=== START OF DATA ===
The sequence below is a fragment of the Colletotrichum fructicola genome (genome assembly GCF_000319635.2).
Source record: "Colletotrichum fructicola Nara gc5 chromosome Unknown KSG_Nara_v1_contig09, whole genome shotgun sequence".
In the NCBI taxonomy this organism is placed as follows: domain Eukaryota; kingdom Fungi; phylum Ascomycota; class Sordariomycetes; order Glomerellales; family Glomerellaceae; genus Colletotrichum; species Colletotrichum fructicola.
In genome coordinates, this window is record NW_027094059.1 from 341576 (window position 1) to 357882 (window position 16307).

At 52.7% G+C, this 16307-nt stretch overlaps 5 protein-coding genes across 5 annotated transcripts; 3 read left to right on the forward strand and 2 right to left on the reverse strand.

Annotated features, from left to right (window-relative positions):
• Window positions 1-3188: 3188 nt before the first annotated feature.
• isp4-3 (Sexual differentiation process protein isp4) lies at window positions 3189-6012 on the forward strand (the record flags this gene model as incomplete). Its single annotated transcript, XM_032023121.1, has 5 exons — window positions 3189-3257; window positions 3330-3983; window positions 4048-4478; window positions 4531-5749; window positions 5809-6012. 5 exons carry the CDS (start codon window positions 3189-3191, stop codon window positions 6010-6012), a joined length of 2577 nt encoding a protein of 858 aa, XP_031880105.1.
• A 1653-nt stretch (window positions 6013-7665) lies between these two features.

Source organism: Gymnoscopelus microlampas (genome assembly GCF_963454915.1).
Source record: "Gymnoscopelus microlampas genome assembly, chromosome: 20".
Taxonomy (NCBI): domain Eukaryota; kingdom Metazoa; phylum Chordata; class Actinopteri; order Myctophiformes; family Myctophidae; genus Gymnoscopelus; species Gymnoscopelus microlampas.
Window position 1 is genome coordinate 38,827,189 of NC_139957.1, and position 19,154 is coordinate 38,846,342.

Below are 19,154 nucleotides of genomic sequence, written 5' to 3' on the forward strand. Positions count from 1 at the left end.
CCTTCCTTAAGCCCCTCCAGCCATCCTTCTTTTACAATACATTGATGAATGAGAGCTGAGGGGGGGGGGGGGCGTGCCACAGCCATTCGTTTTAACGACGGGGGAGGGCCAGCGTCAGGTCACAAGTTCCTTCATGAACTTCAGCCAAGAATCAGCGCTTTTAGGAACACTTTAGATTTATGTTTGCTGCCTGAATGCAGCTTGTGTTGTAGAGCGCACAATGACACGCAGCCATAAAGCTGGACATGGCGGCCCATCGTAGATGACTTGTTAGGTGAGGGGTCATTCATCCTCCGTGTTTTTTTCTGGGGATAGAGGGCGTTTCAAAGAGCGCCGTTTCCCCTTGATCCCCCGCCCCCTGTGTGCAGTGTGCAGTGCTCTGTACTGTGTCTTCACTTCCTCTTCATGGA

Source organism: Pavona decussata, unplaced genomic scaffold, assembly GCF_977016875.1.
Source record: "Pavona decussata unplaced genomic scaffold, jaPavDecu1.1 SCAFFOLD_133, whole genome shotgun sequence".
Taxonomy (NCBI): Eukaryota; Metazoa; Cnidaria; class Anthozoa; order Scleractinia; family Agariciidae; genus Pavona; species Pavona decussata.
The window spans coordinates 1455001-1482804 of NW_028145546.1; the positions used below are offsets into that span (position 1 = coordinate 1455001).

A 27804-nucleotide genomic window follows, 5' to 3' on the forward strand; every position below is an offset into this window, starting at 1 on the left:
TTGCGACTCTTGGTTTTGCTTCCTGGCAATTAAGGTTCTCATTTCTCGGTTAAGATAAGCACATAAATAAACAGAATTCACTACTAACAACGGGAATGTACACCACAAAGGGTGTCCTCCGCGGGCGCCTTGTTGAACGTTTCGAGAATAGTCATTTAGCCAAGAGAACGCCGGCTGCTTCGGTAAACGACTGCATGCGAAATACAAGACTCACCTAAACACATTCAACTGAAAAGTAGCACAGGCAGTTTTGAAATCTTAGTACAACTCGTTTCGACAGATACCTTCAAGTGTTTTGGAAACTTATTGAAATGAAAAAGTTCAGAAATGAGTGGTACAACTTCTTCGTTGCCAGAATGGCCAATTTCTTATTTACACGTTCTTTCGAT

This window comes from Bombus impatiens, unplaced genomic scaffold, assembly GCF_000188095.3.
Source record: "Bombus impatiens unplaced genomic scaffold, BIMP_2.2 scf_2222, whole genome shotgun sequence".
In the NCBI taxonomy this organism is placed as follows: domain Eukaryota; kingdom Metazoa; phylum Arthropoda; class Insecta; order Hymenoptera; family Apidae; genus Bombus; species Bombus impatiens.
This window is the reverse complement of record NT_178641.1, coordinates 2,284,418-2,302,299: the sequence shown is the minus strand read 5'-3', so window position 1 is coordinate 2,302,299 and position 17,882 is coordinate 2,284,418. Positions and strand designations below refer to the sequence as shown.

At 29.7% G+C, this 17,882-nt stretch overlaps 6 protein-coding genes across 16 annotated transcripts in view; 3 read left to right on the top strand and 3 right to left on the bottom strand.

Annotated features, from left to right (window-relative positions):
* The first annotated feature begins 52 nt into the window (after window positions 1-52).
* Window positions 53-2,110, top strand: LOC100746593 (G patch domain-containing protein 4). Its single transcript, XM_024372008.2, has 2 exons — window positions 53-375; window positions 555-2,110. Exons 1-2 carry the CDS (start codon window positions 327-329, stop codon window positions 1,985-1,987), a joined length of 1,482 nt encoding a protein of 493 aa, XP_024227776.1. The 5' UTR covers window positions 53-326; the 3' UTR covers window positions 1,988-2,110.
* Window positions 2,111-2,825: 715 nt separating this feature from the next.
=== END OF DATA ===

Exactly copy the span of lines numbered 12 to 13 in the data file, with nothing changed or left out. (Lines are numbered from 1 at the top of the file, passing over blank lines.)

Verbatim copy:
Taxonomy (NCBI): domain Eukaryota; kingdom Metazoa; phylum Chordata; class Actinopteri; order Myctophiformes; family Myctophidae; genus Gymnoscopelus; species Gymnoscopelus microlampas.
Window position 1 is genome coordinate 38,827,189 of NC_139957.1, and position 19,154 is coordinate 38,846,342.